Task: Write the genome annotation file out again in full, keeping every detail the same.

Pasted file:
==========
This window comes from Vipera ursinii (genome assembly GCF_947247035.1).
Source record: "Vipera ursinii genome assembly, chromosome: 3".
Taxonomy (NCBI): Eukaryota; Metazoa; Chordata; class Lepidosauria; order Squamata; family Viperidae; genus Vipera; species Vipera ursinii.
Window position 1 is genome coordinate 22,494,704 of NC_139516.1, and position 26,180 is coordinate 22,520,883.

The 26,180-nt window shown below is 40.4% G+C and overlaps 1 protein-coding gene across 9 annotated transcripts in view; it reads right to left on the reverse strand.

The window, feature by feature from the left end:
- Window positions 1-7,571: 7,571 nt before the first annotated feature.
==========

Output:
This window comes from Vipera ursinii (genome assembly GCF_947247035.1).
Source record: "Vipera ursinii genome assembly, chromosome: 3".
Taxonomy (NCBI): Eukaryota; Metazoa; Chordata; class Lepidosauria; order Squamata; family Viperidae; genus Vipera; species Vipera ursinii.
Window position 1 is genome coordinate 22,494,704 of NC_139516.1, and position 26,180 is coordinate 22,520,883.

The 26,180-nt window shown below is 40.4% G+C and overlaps 1 protein-coding gene across 9 annotated transcripts in view; it reads right to left on the reverse strand.

The window, feature by feature from the left end:
- Window positions 1-7,571: 7,571 nt before the first annotated feature.